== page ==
He made the assertion while addressing Chief Executives of all Maritime Administrations signatory to the Abuja MoU at the International Maritime Organization (IMO), organized workshop on Port State Control for West and Central African Region. The IMO partners the Memorandum of Understanding, Abuja MoU, in organizing the regional workshop for heads of maritime administrations in Lagos.


Dr. Jamoh, who was represented by the Agency’s Executive Director, Operations, Mr. Shehu Ahmed, identified the importance of effective Port State Control systems to the efficient running of member states’ Maritime Administrations.


According to him, “As we all know, Port State Control provisions are featured in the United Nations Convention on the Law of the Sea (UNCLOS) provision under the duties and responsibilities of Flag states, Coastal states and Port states and it is also highlighted under enforcement in all major IMO and some ILO conventions.


This function entails the enforcement of applicable conventions of the IMO and ILO that have been cascaded down to us as signatory states for domestication through our national laws.”He added that: “It would interest you to know that NIMASA executes four legal instruments in keeping with our international obligations – The Merchant Shipping Act; the NIMASA Act; the Cabotage Act and the most recent being the SPOMO Act for the suppression of piracy and other maritime offences.”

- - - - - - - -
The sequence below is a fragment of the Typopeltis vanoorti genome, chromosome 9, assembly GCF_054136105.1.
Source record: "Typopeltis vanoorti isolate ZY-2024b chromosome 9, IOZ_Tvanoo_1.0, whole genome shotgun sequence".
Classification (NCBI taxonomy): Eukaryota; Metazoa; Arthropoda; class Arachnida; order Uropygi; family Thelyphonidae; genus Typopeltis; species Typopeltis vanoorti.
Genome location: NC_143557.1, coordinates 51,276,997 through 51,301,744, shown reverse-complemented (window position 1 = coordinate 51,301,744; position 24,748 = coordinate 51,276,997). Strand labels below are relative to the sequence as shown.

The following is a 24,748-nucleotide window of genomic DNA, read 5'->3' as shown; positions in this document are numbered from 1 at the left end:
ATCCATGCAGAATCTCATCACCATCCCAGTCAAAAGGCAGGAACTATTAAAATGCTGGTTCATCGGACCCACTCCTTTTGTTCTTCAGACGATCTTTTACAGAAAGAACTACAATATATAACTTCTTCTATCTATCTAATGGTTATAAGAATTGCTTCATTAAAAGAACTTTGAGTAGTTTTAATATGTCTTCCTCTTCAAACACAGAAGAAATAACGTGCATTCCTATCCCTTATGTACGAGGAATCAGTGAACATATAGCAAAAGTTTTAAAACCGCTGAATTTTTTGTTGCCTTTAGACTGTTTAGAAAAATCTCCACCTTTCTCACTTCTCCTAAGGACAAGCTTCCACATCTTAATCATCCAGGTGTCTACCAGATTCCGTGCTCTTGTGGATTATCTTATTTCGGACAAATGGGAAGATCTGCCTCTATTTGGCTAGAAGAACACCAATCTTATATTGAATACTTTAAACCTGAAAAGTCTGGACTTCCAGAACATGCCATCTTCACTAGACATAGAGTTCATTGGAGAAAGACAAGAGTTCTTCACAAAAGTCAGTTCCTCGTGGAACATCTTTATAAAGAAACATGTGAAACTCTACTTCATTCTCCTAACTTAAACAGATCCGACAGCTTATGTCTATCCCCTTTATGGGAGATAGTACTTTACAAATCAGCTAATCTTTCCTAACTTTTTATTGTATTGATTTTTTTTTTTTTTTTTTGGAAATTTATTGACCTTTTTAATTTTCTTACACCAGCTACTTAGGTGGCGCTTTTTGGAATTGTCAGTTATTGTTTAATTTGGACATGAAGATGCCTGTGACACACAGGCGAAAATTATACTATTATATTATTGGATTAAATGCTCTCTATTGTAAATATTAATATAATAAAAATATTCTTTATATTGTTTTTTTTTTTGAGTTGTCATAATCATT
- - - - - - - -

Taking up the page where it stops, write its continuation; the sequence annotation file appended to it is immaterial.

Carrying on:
While declaring NIMASA’s unflinching commitment to Abuja MoU in it’s focus for reduction of substandard ships, curbing marine pollution and ensuring good working conditions of crew members onboard ships within member states waters Jamoh urged 22 member countries of the Abuja Memorandum of Understanding on Port State Control (Abuja MoU) to improve on their financial contributions to the organisation


The Permanent Secretary, Federal Ministry of Transportation, Dr. Magdalene Ajani, who represented the Vice Chairman of Abuja MoU and Honourable Minister of Transportation, Hon. Rotimi Amaechi in the Minister ‘s Opening Remark  commended the organizers of the training/workshop for their commitment to developing the most critical resource of all, that being the human element.


On his part, the Secretary General of the Abuja MoU, Captain Sunday Umoren identified the need for continuous capacity building and networking initiatives in order to gain the support of top maritime administrations (MARADS), thereby promoting productive working relationships which would in turn, benefit the maritime industries in member states as well as collectively.


Captain Umore, disclosed that only 14  countries are presently conducting inspections in the region, and called for  a Campaign for effective inspection regime with  focus on Standards of Training, Certification and Watchkeeping (STCW). He said detentions are not the best parameters to measure port state control efficiency.


The Abuja MoU is one of the 9 Regional MoUs and 1 national MoU established pursuant to IMO Resolution A.682(17) of 1991. The Organization operates under a Cooperative Agreement with the IMO and was established on 22nd October 1999 as an inter-governmental body .